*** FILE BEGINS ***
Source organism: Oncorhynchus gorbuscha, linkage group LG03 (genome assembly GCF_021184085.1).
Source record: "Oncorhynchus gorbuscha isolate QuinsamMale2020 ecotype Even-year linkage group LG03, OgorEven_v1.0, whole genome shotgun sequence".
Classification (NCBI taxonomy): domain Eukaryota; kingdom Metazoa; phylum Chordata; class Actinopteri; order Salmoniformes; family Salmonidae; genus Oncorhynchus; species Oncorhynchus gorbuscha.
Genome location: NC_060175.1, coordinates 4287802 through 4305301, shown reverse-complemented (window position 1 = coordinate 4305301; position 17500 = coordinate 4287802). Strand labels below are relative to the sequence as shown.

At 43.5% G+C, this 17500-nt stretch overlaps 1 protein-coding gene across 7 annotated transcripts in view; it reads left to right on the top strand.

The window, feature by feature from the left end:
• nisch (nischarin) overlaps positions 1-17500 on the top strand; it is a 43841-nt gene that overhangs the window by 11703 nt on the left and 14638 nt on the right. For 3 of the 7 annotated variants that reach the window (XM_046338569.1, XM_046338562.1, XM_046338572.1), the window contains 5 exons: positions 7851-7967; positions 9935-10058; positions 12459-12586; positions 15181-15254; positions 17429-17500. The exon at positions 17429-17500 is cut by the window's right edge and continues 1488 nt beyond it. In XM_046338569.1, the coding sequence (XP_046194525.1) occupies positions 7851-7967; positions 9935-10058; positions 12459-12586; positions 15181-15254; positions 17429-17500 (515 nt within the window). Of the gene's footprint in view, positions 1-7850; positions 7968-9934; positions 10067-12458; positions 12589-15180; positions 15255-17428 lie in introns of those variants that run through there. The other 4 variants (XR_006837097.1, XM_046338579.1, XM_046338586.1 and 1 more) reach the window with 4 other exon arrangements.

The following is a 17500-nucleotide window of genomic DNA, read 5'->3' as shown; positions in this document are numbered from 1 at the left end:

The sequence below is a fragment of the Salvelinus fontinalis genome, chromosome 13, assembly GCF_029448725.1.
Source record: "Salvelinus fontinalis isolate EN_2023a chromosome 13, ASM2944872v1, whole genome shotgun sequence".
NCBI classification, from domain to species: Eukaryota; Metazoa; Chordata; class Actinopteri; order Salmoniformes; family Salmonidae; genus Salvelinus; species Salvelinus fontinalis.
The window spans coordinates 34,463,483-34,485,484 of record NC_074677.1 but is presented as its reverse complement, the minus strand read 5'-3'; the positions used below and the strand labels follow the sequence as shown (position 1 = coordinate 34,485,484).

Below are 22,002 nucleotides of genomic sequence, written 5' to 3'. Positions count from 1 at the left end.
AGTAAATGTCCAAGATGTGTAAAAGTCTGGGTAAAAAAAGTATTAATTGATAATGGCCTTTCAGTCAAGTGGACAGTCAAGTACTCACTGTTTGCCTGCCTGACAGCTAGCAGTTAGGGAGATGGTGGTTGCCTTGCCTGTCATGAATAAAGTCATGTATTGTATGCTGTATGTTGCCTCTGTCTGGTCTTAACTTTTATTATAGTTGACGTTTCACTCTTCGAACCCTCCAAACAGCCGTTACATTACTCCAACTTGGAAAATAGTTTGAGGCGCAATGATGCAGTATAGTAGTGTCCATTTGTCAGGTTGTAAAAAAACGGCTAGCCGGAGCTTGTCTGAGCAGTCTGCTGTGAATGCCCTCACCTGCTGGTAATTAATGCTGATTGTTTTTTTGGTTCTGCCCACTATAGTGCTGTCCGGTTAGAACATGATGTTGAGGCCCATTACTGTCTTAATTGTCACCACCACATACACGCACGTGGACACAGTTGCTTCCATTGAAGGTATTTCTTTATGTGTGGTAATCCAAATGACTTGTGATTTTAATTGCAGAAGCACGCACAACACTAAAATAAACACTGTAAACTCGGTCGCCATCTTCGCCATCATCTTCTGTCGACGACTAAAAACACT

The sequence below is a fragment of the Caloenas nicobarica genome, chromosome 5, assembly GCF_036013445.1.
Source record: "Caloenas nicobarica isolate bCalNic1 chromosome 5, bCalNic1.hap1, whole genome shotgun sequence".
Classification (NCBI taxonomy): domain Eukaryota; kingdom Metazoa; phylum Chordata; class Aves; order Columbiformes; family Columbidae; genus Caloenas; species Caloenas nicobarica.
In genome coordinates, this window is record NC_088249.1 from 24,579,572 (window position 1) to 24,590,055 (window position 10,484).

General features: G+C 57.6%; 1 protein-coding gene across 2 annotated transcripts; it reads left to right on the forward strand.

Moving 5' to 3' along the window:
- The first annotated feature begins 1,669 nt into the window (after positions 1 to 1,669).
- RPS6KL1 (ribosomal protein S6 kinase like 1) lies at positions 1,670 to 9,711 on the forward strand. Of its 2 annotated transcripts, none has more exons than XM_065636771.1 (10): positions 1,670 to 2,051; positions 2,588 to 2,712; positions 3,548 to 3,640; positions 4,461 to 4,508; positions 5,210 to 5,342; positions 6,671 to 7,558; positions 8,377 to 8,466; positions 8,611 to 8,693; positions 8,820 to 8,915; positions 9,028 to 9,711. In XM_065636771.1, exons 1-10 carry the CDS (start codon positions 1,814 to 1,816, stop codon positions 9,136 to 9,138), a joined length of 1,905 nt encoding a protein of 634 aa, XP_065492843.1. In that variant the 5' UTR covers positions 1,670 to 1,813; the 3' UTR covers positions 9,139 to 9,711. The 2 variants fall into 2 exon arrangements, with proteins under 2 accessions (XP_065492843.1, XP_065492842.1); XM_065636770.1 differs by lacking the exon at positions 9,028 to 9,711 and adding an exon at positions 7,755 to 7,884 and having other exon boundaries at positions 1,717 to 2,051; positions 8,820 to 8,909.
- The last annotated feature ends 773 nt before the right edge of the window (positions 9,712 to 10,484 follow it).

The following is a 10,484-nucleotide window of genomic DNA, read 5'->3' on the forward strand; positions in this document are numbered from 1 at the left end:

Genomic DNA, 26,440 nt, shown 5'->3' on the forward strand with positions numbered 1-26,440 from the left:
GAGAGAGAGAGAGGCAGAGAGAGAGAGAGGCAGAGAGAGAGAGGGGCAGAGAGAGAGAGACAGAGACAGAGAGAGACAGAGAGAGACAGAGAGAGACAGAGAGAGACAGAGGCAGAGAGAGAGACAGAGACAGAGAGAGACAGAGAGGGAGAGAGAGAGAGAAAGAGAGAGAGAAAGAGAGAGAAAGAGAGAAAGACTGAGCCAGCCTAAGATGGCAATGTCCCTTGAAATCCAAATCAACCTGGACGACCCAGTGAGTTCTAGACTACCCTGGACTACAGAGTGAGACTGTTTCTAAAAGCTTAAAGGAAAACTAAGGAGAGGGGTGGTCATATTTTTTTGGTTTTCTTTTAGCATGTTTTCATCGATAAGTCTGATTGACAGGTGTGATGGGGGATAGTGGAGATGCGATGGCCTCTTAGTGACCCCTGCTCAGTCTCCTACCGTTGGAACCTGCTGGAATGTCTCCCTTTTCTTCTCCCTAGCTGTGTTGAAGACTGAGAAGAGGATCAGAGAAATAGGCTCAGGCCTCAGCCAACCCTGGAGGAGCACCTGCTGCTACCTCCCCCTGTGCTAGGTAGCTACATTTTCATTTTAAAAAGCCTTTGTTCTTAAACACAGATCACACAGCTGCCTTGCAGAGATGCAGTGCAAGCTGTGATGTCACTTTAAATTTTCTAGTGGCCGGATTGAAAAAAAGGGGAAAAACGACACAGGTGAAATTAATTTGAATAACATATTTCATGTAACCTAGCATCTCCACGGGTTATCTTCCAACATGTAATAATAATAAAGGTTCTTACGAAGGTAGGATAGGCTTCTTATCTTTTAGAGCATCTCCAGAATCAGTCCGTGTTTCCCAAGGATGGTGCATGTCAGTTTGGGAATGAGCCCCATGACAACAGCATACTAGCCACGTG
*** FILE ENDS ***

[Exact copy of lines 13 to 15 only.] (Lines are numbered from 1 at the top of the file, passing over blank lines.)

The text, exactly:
Below are 22,002 nucleotides of genomic sequence, written 5' to 3'. Positions count from 1 at the left end.
AGTAAATGTCCAAGATGTGTAAAAGTCTGGGTAAAAAAAGTATTAATTGATAATGGCCTTTCAGTCAAGTGGACAGTCAAGTACTCACTGTTTGCCTGCCTGACAGCTAGCAGTTAGGGAGATGGTGGTTGCCTTGCCTGTCATGAATAAAGTCATGTATTGTATGCTGTATGTTGCCTCTGTCTGGTCTTAACTTTTATTATAGTTGACGTTTCACTCTTCGAACCCTCCAAACAGCCGTTACATTACTCCAACTTGGAAAATAGTTTGAGGCGCAATGATGCAGTATAGTAGTGTCCATTTGTCAGGTTGTAAAAAAACGGCTAGCCGGAGCTTGTCTGAGCAGTCTGCTGTGAATGCCCTCACCTGCTGGTAATTAATGCTGATTGTTTTTTTGGTTCTGCCCACTATAGTGCTGTCCGGTTAGAACATGATGTTGAGGCCCATTACTGTCTTAATTGTCACCACCACATACACGCACGTGGACACAGTTGCTTCCATTGAAGGTATTTCTTTATGTGTGGTAATCCAAATGACTTGTGATTTTAATTGCAGAAGCACGCACAACACTAAAATAAACACTGTAAACTCGGTCGCCATCTTCGCCATCATCTTCTGTCGACGACTAAAAACACT

The sequence below is a fragment of the Caloenas nicobarica genome, chromosome 5, assembly GCF_036013445.1.